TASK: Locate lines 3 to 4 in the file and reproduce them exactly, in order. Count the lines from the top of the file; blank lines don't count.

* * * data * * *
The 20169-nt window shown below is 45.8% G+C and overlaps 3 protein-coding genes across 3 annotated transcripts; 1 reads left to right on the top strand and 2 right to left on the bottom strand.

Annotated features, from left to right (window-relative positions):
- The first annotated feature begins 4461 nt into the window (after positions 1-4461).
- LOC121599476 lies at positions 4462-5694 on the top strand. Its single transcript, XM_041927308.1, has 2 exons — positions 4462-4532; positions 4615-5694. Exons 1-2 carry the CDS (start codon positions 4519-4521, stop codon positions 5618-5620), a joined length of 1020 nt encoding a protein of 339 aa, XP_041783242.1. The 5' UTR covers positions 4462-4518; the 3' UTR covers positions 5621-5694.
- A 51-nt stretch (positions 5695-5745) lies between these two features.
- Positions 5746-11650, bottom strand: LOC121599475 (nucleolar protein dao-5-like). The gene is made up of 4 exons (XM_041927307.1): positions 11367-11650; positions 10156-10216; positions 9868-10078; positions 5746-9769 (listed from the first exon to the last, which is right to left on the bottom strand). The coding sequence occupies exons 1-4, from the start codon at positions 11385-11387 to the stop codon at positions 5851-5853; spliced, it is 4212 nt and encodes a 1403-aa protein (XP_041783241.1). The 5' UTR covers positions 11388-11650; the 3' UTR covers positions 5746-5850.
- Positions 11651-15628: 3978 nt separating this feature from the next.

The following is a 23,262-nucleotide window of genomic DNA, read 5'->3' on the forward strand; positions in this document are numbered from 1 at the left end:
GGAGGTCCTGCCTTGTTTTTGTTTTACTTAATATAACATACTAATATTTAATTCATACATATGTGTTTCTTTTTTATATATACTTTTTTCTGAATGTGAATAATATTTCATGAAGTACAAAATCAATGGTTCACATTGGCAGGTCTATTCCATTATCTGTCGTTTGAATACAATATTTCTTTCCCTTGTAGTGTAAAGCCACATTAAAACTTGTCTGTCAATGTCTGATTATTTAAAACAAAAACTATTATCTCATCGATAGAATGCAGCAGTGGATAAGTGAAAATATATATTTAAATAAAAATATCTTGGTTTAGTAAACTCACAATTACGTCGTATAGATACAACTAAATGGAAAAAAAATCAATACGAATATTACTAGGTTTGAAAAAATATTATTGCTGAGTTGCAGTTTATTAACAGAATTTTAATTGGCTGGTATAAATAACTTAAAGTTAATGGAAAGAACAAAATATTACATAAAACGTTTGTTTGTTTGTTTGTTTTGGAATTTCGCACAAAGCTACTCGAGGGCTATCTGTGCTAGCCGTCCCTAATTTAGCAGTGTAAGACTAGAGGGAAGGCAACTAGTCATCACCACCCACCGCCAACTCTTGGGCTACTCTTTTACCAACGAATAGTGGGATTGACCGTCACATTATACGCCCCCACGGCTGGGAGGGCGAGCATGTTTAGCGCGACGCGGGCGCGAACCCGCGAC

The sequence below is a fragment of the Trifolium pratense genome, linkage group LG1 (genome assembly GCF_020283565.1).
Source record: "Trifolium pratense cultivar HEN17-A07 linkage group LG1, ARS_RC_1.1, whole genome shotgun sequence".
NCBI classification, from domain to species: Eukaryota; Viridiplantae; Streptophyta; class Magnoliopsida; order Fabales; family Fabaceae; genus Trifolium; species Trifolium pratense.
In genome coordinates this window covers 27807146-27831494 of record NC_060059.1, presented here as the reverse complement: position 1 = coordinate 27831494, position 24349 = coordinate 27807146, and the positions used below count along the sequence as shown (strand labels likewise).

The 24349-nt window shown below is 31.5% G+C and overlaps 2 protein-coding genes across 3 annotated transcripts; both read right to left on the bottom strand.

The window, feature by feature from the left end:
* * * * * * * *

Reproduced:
- The first annotated feature begins 4461 nt into the window (after positions 1-4461).
- LOC121599476 lies at positions 4462-5694 on the top strand. Its single transcript, XM_041927308.1, has 2 exons — positions 4462-4532; positions 4615-5694. Exons 1-2 carry the CDS (start codon positions 4519-4521, stop codon positions 5618-5620), a joined length of 1020 nt encoding a protein of 339 aa, XP_041783242.1. The 5' UTR covers positions 4462-4518; the 3' UTR covers positions 5621-5694.